"Caregiving Creates Stress, Can Be Long-Term Commitment"

Accept your own limits. As a caregiver, you don’t have to do it all, and you shouldn’t try. Accept that there are limits to what you can do as a caregiver. Admit when you feel overwhelmed, and ask for help.

Create a caregiver support team. Before you can ask for help, you need to know who you can ask. Plan ahead for times when you'll need help by making a list of people who are willing to help you with caregiver support.

Family members, friends and professional respite care workers can give you a break or help out when you can't be there. Include their phone numbers on your list, along with the times they are available and the tasks they’re willing (or unwilling) to perform. Always keep a copy of the list with you; you never know when you may need to ask someone for help.

Get organized. Being a caregiver can be a full-time job, even if you already have a full-time job. Make a realistic schedule with your family and friends to make sure you get the caregiver support you need; assign chores, and make sure everyone knows what to do and when to do it. This will help everyone stay organized, and it will help you, as primary caregiver, to manage the extra demands on your time.

Schedule time for yourself. Don't forget to schedule time for activities you enjoy. There are more important things than doing the laundry, and caregiver support is one of them.

Remember, this is about staying healthy in mind and body, so you need to make time to have fun now and then.

Make your own health your first priority. This may sound selfish, but it’s not. Being a caregiver is a big job, and the only way you can provide the caregiving your loved one needs is to make sure you stay healthy.

The kind of stress you’re trying to manage every day can easily lead to depression; staying fit and healthy can help you cope, reduce stress, and make it easier to get through tough days when they come.

Following these tips for caregiver support will help you stay on the right track:

Eat a balanced diet. This is vital to good long-term health, and it shouldn’t be hard to manage. Chances are the person you’re caring for has been ordered to eat well, and you’re probably preparing and/or sharing many of those meals.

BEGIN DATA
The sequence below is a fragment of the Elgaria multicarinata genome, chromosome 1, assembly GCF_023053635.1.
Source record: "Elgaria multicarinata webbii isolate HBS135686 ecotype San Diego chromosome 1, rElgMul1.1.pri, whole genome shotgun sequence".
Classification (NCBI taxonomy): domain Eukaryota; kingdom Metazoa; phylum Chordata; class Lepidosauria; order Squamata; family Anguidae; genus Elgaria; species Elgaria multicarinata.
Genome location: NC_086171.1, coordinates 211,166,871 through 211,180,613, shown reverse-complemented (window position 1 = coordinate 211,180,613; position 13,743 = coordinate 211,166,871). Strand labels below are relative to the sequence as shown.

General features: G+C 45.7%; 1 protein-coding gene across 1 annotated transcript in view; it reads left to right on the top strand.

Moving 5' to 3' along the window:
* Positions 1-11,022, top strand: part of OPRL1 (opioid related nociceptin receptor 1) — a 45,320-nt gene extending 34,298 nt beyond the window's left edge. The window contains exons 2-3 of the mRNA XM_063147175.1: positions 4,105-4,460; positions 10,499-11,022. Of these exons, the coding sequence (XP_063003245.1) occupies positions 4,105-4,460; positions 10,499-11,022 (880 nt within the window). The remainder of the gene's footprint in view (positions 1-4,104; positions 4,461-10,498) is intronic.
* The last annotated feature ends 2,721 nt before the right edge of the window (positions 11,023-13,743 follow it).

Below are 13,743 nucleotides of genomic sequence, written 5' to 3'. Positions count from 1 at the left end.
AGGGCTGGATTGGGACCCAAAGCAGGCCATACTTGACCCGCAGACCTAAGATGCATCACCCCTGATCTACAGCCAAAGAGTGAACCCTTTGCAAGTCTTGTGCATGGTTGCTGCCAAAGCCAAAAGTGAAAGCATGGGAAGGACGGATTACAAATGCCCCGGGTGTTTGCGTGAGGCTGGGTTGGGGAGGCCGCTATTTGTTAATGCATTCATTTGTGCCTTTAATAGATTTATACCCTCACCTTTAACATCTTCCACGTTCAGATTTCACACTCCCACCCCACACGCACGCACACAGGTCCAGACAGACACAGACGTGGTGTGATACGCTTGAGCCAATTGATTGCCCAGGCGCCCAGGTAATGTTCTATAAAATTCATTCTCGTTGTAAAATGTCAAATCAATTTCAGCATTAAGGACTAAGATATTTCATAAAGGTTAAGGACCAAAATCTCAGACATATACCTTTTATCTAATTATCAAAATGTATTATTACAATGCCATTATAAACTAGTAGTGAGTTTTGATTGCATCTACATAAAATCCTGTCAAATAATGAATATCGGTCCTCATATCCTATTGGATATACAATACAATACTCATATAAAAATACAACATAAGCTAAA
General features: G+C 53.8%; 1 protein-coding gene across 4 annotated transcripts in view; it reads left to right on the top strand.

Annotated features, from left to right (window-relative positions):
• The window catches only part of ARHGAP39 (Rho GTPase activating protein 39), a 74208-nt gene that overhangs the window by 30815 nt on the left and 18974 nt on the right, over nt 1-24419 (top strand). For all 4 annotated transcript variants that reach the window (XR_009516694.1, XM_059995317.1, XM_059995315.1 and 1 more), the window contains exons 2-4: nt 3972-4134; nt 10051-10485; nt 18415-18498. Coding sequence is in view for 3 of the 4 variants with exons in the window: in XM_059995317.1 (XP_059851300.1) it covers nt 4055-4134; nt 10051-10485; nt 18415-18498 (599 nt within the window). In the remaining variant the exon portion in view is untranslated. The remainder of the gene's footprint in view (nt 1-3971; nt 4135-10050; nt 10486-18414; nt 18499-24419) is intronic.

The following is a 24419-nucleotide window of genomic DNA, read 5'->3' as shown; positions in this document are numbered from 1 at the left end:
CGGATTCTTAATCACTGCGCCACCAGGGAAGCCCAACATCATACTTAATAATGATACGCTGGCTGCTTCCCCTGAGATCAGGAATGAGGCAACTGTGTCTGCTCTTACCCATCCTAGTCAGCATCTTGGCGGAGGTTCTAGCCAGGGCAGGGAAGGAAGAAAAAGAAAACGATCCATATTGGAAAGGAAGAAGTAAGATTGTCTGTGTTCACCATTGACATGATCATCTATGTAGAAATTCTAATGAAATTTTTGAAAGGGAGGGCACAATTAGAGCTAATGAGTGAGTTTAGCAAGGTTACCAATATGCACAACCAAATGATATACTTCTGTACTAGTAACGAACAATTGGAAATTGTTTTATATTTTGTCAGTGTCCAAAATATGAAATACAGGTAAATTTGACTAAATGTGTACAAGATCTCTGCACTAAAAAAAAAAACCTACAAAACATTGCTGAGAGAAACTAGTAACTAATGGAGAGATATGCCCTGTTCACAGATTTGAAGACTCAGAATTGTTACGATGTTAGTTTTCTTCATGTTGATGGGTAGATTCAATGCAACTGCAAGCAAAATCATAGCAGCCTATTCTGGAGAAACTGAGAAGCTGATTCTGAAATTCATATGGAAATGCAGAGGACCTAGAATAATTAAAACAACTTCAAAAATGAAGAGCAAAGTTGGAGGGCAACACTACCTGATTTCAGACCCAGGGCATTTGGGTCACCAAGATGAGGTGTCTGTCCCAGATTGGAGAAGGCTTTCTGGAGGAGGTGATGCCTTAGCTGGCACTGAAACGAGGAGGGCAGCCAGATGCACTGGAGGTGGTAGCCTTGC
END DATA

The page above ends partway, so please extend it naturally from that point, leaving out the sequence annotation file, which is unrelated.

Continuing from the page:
Get plenty of rest. Try to get the requisite eight hours every night. If you're short on sleep because your caregiver duties require you to be up and down during the night, take naps the following day when your loved one is sleeping.

Exercise regularly. Aim for 30-60 minutes of exercise four to six times a week; even a walk around the block will help clear your mind and keep you more fit. Regular exercise will give you more energy, reduce your stress, and elevate your mood. If you can work in some strength training twice a week, that will help keep your bones firm and your muscles strong, both essential if you have to help lift and support the person in your care. For a list of exercises you can do at home, see Basic Exercise Series.

Relax. Do relaxation exercises--such as deep breathing or meditating--to reduce caregiver stress. If possible, set aside a few minutes at the beginning and end of your day to practice these techniques.

Consciously relaxing in this way will help you enter the day more calmly, and make it easier for you to sleep at night. You can also do deep breathing now and then throughout the day to help keep your stress under control.

Take a break. At least once or twice each week, stop being a caregiver for awhile and take some time for yourself. If you do, you'll be happier and better able to care for your loved one.

See your doctor. Get regular medical check-ups; you need them more than ever now, because you’re managing a lot of extra stress and emotional turmoil.

Being a caregiver for someone you love is one of the toughest jobs imaginable. It’s frustrating and terrifying, exhausting and overwhelming, but it can be one of the most rewarding things you’ll ever do — a supreme act of love.

But don't forget caregiver support: in order to provide the best care for your loved one, you have to take care of yourself.

For Lupus is a complex disease and the stress of a care giver can be tremendous. So do what you can for yourself so you can support the one you care for. I live by some of these and they help me a lot. I just recently got over exhaustion and depression but I was able to pull my focus in the right place's and bounce right back after proper rest and relaxation. And sometimes coming here to these forum's is my time.
Best wishes to all who care for a Lupus patient.